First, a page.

Layout Your BoardsLayout your boardsFill with cardboardFill with cardboardAdd garden debrisAdd fresh organic matterTop off with compostTop off with compost Step 1: Cut the wood Pressure treated lumber is perfectly safe to use in the garden, but that doesn’t mean you want to inhale it, so work outside and wear a dust mask. Cut your 8 foot long 2×12s in half (do not cut your 10 foot long 2×12s). Cut your 8 foot long 4×4 into 8 1 foot lengths. Step 2: Do your layout Layout the boards in rough fashion where you want them to lay. You do not need to dig up any sod, but if you like you can dig up the sod directly under where the boards will be, just to a depth of a couple inches. Assemble the boards by first screwing a 4×4 piece to the ends of your 2×12 10 foot pieces. The 4×4 pieces are your corner blocks. Then stand up the boards, using an assistant if needed, and screw the 2×12 4 foot pieces (you made when cutting your 8 foot lengths in half) to the 4×4s thus forming the ends of your box. Your box is now done, it’ll be heavy but you can with effort slide it around if you need to reposition it, if your ground isn’t flat and there are gaps use a shovel to dig down the high spots to better sit the box. You do not need to anchor it, it is heavy enough to sit still (especially after adding the dirt), but if you like you may drive short bits of rebar into the ground next to the inside corners. Once you have it situated where you absolutely want it, move on to the next step. Step 3: Cardboard You now have a box filled with grass, this will not do. Lay down a thick layer of brown corrugated cardboard (the plain stuff), or newspaper. Either is perfectly safe to use in the garden and will fully decompose, but not before killing any grass below it. They’ll also provide compost and food for worms. Step 4: Yard Debris You have a perfect opportunity now to kill two birds with one stone. If there is any yard debris you want to get rid of, anything you’d normally compost, spent flowers, perennial or shrub clippings, kitchen scraps, grass clippings, you can dump it all into your boxes. The only caveat is if you add a lot of woody material also add a bag of blood meal to balance out the nitrogen. This material will slowly decompose once buried, feeding worms and providing the soil with nutrients way deep in the root zone. Step 5: Fill with Dirt/Compost I recommend directly using compost. Fill the boxes up with any compost you have, then at most garden centers you can buy bagged composted cow manure, do so and fill it up to the top. You could use regular top soil or garden soil, but compost is only slightly more expensive (pennies) and much more nutritious. It will not burn or harm or infect your plants, so go for it. You can also often get compost delivered by dump trucks from landscape companies. You will need around 100 cubic feet of dirt total, so you’re looking at a pallet of bags, or a single dump truck run.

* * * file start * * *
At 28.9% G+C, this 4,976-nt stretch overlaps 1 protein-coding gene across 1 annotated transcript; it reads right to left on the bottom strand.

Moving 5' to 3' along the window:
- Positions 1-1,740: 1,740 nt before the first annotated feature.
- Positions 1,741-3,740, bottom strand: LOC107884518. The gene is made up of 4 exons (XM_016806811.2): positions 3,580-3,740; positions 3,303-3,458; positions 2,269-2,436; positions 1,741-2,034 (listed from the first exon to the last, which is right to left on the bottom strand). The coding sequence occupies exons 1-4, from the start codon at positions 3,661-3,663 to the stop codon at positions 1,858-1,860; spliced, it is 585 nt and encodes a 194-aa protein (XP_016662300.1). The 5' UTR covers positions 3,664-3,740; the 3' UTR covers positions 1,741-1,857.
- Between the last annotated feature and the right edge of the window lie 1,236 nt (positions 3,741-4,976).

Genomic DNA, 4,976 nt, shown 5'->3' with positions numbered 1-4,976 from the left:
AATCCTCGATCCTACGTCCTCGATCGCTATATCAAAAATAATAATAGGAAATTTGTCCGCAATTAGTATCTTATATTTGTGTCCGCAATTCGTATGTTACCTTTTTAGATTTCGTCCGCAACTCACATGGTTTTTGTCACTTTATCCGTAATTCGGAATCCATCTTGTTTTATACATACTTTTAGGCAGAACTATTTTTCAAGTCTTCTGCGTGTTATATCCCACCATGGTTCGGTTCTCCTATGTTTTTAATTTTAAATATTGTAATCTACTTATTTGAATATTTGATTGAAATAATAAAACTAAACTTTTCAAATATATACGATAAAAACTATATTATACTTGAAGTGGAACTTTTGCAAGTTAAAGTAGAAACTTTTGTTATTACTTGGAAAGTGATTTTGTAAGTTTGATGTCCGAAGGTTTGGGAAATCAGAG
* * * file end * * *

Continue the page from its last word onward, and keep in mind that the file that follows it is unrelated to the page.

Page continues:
Why it works

Your raised bed provides some protection to your crops from critters (You can also easily run a small wire fence around it, stapled to the wood). It will heat up quicker in the spring, it has excellent drainage. 12 inches of really good soil is enough for most plants, whose roots only exist in the top 12 inches of soil. The soil will also be loose, allowing crops such as carrots or sweet potatoes to grow well. You also have one less foot to stoop down when working the soil, thus saving your back. You can put raised beds in your backyard, side yard, even your front yard. Sometimes people build many beds and then instead of fencing them all individually (assuming they have critter problems) then build one big fence around the whole group. Your overall startup cost, (mostly wood and dirt) will be expensive, a couple hundred dollars. And it may not seem like a money saving proposition to do this. However these start-up costs are only at the beginning, you will not need to buy more dirt or wood on a yearly basis, and you’ll be able to use these beds for many years. As such the free food you’ll get from your garden will eventually more than cover the cost of creating